CARING IN THE COMMUNITY: Deputy tries to cut gang influence in Durham
The Herald-Sun takes a look at the triumphs and challenges facing nonprofit organizations and agencies tackling some of Durham’s most pressing social issues – homelessness, mental illness and gang violence.
Detective Elliott Hoskins worries that Durham could lose a large chunk of its youngsters to gangs unless more people step up and try to stem the tide.
Hoskins is doing his part, and more.
As the Durham County sheriff’s gang intelligence deputy, he collects information about gang activity, and donates much of his off-duty time talking to children about the pitfalls of gang life.
“The intelligence gives us a picture of what to look for and expect, what areas gangs have targeted and what gangs are active in what areas,” Hoskins said.
In Durham, “we’re seeing a tremendous influx of Bloods and Hispanic gangs. Many Bloods are homegrown, while others come from outside the county,” he said.
Hoskins said Bloods are Durham’s largest gang, although exact figures are hard to come by.
But Hoskins sees their influence.
“When we have gang violence, you can say that the Bloods participate in their share,” he said. “I’m not sure that any of us know the exact number, because they fluctuate so much.”
The typical gang member is 11 to 21 years old and trying to fill a void in their lives, he said.
“Looking for a family dynamic is part of why they join,” he said. “Some kids are looking for something to do. Some like the excitement of it, or they want to belong. And some do it because they think it’s cool to run from the police and shoot at people.”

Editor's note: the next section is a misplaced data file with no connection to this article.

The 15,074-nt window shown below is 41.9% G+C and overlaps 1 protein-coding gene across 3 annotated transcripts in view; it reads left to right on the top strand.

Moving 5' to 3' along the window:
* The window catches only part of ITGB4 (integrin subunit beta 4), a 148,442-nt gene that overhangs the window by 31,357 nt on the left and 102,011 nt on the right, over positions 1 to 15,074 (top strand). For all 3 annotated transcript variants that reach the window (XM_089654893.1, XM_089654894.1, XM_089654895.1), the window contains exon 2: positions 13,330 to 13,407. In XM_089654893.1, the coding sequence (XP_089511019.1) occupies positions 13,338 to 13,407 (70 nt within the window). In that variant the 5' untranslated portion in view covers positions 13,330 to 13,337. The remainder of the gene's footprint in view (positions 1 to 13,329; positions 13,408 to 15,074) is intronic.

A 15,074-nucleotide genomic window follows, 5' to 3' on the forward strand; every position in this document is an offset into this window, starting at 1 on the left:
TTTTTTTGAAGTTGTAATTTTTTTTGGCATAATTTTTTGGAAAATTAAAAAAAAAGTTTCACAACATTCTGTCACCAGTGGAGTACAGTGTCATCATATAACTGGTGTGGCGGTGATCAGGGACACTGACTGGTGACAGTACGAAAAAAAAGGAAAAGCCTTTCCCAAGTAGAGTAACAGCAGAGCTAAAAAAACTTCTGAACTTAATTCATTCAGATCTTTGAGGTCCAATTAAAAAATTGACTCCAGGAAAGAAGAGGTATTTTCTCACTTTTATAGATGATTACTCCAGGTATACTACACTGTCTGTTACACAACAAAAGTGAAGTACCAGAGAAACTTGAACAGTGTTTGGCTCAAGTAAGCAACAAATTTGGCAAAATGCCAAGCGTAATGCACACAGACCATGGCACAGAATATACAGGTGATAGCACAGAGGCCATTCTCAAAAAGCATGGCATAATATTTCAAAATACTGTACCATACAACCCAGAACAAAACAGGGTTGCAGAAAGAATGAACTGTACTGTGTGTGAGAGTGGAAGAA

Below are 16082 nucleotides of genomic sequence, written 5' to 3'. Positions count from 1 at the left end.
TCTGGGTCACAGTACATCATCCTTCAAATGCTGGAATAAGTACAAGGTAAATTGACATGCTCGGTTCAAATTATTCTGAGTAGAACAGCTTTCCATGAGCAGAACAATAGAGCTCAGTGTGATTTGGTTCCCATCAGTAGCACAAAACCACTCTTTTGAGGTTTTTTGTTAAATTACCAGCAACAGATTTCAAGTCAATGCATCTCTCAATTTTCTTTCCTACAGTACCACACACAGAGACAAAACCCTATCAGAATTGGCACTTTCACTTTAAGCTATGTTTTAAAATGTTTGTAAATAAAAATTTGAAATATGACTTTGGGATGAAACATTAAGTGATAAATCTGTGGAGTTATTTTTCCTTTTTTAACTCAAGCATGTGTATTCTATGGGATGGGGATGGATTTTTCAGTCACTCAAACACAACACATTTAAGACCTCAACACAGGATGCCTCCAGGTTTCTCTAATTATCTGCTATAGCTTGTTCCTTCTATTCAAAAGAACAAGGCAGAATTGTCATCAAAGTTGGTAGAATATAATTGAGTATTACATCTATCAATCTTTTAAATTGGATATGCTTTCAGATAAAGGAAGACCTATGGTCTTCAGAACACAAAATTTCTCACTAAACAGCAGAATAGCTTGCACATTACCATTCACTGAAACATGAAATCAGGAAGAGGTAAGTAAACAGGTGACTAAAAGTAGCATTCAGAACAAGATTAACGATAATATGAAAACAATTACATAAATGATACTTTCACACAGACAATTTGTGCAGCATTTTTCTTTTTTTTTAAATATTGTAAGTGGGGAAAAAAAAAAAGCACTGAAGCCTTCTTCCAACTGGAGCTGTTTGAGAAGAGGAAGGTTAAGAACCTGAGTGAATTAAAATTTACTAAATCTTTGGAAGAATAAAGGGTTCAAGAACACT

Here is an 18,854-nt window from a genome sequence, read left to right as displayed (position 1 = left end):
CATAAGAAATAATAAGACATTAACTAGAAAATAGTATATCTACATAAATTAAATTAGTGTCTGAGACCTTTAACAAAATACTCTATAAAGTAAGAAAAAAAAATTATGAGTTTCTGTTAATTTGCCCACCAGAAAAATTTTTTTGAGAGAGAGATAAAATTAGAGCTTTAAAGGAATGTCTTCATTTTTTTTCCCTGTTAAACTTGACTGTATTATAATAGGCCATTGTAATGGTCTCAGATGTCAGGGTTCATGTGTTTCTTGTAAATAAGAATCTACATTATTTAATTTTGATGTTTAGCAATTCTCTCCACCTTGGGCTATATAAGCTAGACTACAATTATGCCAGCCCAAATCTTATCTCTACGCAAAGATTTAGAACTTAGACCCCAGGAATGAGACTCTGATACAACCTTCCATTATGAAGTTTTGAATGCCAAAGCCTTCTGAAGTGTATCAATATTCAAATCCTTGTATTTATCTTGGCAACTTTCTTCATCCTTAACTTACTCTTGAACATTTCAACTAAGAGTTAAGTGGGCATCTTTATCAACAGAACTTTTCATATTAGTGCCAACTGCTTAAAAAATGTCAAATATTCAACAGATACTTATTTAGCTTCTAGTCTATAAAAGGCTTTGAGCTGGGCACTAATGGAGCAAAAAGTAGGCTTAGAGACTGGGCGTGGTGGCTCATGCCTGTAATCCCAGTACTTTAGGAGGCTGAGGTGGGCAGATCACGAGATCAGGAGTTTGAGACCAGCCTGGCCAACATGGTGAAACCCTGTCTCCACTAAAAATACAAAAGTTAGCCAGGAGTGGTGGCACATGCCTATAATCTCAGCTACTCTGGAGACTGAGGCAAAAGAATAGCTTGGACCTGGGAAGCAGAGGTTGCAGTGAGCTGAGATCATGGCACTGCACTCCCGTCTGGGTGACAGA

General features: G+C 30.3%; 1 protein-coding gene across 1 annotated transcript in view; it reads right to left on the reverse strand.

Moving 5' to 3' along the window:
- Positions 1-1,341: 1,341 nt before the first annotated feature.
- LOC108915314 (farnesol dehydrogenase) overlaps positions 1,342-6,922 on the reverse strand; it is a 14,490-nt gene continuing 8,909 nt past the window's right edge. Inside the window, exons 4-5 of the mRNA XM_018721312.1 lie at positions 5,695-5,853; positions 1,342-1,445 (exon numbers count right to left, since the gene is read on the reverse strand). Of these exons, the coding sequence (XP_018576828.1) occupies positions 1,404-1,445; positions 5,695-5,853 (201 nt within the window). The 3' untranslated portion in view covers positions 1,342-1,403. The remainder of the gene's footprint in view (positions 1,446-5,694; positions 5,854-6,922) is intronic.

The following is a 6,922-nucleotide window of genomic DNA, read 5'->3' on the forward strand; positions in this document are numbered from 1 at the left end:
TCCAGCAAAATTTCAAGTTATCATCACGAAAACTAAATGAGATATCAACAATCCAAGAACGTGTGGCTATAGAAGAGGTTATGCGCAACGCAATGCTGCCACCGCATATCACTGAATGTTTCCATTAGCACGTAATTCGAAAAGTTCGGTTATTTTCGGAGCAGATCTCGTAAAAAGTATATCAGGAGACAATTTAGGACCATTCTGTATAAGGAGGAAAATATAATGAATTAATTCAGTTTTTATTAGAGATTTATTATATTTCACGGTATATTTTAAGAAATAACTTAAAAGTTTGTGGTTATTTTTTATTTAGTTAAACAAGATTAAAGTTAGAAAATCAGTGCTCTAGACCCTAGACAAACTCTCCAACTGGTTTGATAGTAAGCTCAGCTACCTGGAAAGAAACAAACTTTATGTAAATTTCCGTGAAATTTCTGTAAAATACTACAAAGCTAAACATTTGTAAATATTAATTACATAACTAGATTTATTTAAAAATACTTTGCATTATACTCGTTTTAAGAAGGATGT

Hoskins said it’s hard to measure success, because when someone drops out of a gang, he doesn’t always know.
The main way he tries to put a dent in gangs is through education. He talks to children in schools, churches, boys and girls clubs and summer programs.
“If something isn’t done, we’re looking at losing an entire generation to something that I believe society could have done more about,” he said.
What can citizens do?
His answer: Help a child.
“When I grew up, there was a larger sense of community,” Hoskins said. “Everyone looked out for everyone else – not just their own family. And now it seems like this new technological age has separated communities.”
Hoskins said officers “can’t arrest our way out of this problem,” so what’s needed is a combination of law enforcement, social programs and education.
“We need to look at every child as if he is ours, and do whatever we can,” he said. “Whatever you can do to assist a child will reap dividends down the road – maybe not right now. We’re going to lose some children. But our goal is to lose as few as possible.”